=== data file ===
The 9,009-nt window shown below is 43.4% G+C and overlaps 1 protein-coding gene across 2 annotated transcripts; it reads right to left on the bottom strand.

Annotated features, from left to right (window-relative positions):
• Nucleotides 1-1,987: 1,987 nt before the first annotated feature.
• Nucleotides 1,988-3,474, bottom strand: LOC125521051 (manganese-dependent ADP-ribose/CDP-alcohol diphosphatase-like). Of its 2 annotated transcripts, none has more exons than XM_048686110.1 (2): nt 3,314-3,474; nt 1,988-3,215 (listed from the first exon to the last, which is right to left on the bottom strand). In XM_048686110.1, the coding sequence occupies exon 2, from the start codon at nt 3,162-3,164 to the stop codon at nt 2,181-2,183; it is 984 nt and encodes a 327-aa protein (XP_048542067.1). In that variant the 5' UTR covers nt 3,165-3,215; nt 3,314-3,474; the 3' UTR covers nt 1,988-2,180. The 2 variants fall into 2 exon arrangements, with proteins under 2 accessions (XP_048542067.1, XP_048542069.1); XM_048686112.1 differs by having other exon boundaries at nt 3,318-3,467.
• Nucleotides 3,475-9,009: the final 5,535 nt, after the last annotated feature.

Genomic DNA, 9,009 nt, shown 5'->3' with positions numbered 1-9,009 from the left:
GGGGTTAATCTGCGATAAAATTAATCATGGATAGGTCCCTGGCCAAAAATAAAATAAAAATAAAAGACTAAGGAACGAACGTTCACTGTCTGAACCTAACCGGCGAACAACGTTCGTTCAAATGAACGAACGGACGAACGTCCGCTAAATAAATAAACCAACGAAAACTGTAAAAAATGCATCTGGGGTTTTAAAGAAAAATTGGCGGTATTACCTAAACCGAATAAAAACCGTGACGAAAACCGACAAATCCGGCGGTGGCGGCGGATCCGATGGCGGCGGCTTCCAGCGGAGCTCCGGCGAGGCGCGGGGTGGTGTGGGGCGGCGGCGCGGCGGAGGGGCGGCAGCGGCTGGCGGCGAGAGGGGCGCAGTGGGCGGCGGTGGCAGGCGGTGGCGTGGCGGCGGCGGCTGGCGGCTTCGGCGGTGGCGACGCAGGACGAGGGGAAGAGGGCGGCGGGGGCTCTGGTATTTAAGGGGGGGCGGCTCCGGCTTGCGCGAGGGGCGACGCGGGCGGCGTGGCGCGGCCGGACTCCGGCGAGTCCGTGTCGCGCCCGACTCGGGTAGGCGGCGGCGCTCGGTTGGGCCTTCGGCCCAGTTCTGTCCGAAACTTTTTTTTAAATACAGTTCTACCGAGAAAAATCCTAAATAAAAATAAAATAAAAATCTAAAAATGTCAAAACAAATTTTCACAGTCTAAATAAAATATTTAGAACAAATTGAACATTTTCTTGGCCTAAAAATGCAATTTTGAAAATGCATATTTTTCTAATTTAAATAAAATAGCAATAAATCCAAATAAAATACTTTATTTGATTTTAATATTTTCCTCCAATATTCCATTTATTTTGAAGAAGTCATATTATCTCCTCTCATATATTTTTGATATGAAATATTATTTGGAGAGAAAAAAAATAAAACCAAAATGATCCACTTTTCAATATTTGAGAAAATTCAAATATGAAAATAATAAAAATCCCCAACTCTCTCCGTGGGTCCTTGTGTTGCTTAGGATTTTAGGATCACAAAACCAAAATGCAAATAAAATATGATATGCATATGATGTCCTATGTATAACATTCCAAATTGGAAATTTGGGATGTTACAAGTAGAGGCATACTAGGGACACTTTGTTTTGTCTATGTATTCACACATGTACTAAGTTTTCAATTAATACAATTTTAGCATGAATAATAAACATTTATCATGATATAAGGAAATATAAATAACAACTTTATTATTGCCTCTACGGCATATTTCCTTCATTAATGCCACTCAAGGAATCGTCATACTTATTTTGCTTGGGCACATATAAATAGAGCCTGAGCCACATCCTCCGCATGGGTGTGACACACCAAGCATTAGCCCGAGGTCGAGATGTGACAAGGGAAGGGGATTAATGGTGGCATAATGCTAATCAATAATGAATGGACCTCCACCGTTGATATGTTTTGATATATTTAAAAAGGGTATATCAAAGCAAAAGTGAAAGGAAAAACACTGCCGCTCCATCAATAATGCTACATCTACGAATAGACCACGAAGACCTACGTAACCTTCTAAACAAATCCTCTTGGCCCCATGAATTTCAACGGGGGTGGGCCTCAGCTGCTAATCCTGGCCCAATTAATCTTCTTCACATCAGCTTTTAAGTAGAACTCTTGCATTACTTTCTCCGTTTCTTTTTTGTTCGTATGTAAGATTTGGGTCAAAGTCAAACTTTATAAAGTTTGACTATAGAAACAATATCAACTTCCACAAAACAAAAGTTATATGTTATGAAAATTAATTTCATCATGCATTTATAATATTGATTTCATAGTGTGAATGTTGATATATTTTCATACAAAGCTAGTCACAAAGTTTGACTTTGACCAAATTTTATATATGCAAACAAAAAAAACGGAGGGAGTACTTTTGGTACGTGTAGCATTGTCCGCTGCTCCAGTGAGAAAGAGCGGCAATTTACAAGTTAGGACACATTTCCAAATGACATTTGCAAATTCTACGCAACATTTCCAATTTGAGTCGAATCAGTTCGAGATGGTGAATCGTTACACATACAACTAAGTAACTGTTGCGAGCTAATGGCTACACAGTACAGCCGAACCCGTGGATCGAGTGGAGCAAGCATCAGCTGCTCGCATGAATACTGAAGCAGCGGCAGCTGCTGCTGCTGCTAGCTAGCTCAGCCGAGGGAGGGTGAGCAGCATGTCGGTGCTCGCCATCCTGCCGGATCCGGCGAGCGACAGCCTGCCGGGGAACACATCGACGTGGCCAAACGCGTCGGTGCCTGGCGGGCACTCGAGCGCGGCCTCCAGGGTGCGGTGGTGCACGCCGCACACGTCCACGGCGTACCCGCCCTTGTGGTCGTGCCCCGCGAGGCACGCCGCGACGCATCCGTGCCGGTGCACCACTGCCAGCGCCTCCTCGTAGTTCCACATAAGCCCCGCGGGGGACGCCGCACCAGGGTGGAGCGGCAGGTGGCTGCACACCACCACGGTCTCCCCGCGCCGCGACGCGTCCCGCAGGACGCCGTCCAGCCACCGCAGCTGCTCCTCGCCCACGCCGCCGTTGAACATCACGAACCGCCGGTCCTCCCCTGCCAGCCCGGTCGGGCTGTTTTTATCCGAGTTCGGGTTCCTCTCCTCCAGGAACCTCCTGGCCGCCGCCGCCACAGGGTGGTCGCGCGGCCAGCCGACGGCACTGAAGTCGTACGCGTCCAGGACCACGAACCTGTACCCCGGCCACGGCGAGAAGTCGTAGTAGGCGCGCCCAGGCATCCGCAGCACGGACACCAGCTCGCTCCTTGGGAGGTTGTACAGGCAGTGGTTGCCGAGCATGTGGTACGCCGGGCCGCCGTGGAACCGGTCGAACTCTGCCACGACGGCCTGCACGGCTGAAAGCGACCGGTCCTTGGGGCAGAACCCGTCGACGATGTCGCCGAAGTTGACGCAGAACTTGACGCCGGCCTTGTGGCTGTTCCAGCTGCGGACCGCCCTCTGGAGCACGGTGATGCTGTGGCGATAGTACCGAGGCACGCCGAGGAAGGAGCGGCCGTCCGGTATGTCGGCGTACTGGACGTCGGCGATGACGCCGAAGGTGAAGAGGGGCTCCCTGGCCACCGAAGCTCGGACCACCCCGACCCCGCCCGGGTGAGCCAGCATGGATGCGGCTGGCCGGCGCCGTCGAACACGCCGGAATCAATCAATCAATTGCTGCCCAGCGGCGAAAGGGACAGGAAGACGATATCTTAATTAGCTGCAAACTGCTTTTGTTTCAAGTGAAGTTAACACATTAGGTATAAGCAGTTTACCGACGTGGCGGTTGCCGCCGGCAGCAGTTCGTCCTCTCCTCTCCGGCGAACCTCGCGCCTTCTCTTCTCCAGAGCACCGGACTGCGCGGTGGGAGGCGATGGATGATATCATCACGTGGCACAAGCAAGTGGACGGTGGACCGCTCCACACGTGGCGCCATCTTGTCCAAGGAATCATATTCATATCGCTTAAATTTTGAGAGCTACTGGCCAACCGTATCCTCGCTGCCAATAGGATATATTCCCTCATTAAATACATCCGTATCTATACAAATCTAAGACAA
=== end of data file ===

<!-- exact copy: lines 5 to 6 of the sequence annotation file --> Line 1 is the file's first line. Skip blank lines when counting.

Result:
• Nucleotides 3,475-9,009: the final 5,535 nt, after the last annotated feature.

Genomic DNA, 9,009 nt, shown 5'->3' with positions numbered 1-9,009 from the left: